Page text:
The world should help rational Somalis curb the culture of corruptions.

Featured Videos

Your JavaScript is turned off or you have an old version of Adobe's Flash Player. Get the latest Flash player.
3D Printer Makes Replica of Iconic Sports Cari
|| 0:00:00
...    
🔇
X
George Putic
May 27, 2015 9:31 PM
Cars with parts made by 3D printers are already on the road, but engineers are still learning about this new technology. While testing the possibility of printing an entire car, researchers at the U.S. Department of Energy recently created an electric-powered replica of an iconic sports roadster. VOA’s George Putic has more.
Video

Video 3D Printer Makes Replica of Iconic Sports Car

Cars with parts made by 3D printers are already on the road, but engineers are still learning about this new technology. While testing the possibility of printing an entire car, researchers at the U.S. Department of Energy recently created an electric-powered replica of an iconic sports roadster. VOA’s George Putic has more.
Video

Video US Voters Seek Answers From Presidential Candidates on IS Gains

The growth of the Islamic State militant group in Iraq and Syria comes as the 2016 U.S. presidential campaign kicks off in the Midwest state of Iowa.   As VOA’s Kane Farabaugh reports, voters want to know how the candidates would handle recent militant gains in the Middle East.
Video

Video A Small Oasis on Kabul's Outskirts Provides Relief From Security Tensions

When people in Kabul want to get away from the city and relax, many choose Qargha Lake, a small resort on the outskirts of Kabul. Ayesha Tanzeem visited and talked with people about the precious oasis.
Video

Video Film Festival Looks at Indigenous Peoples, Culture Conflict

A recent Los Angeles film festival highlighted the plight of people caught between two cultures. Mike O'Sullivan has more on the the Garifuna International Film Festival, a Los Angeles forum created by a woman from Central America who wants the world to know more about her culture.
Video

Video Kenyans Lament Losing Sons to al-Shabab

There is agony, fear and lost hope in the Kenyan town of Isiolo, a key target of a new al-Shabab recruitment drive. VOA's Mohammed Yusuf visits Isiolo to speak with families and at least one man who says he was a recruiter.
Video

Video Scientists Say Plankton More Important Than Previously Thought

Tiny ocean creatures called plankton are mostly thought of as food for whales and other large marine animals, but a four-year global study discovered, among other things, that plankton are a major source of oxygen on our planet. VOA’s George Putic reports.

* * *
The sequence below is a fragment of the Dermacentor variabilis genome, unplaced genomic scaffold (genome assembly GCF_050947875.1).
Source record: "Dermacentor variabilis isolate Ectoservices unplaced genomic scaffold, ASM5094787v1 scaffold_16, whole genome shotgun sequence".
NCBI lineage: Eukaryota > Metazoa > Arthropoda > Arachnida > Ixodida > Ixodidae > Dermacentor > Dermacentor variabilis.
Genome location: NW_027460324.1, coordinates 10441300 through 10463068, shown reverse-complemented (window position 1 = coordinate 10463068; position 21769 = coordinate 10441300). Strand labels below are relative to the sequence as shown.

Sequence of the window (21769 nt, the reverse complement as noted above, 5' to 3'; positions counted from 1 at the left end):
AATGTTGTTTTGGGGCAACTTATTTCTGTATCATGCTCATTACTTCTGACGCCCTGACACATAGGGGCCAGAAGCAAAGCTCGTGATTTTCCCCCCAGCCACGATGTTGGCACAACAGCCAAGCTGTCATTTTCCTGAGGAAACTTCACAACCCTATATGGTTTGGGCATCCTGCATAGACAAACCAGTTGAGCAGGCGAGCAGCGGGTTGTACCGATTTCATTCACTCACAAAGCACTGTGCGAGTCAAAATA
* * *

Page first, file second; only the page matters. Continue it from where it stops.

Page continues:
Video

Video US-led Coalition Gives Some Weapons to Iraqi Troops

In a video released Tuesday from the Iraqi Ministry of Defense, Iraqi forces and U.S.-led coalition troops survey a cache of weapons supplied to help Iraq liberate Mosul from Islamic State group. According to a statement provided with the video, the ministry and the U.S.-led coaltion troops have started ''supplying the 16th army division with medium and light weapons in preparation to liberate Mosul and nearby areas from Da'esh (Arabic acronym for Islamic State group).''
Video

Video Amnesty International: 'Overwhelming Evidence' of War Crimes in Ukraine

Human rights group Amnesty International says there is overwhelming evidence of ongoing war crimes in Ukraine, despite a tentative cease-fire with pro-Russian rebels. Researchers interviewed more than 30 prisoners from both sides of the conflict and all but one said they were tortured. Henry Ridgwell reports for VOA from London.
Video

Video Washington Parade Honors Those Killed Serving in US Military

Every year, on the last Monday in the month of May, millions of Americans honor the memories of those killed while serving in the armed forces. Memorial Day is a tradition that dates back to the 19th Century. While many people celebrate the federal holiday with a barbecue and a day off from work, for those who’ve served in the military, it’s a special day to remember those who made the ultimate sacrifice. Arash Arabasadi reports for VOA from Washington.
Video

Video Kenya’s Capital Sees Rise in Shisha Parlors

In Kenya, the smoking of shisha, a type of flavored tobacco, is the latest craze. Patrons are flocking to shisha parlors to smoke and socialize. But the practice can be addictive and harmful, though many dabblers may not realize the dangers, according to a new review. Lenny Ruvaga has more on the story for VOA from Nairobi, Kenya.
Video

Video Rolling Thunder Run Reveals Changed Attitudes Towards Vietnam War

For many US war veterans, the Memorial Day holiday is an opportunity to look back at a divisive conflict in the nation’s history and to remember those who did not make it home.
Video

Video Female American Soldiers: Healing Through Filmmaking

According to the United States Defense Department, there are more than 200-thousand women serving in the U.S. Armed Forces.  Like their male counterparts, females have experiences that can be very traumatic.  VOA's Bernard Shusman tells us about a program that is helping some American women in the military heal through filmmaking.

VOA Blogs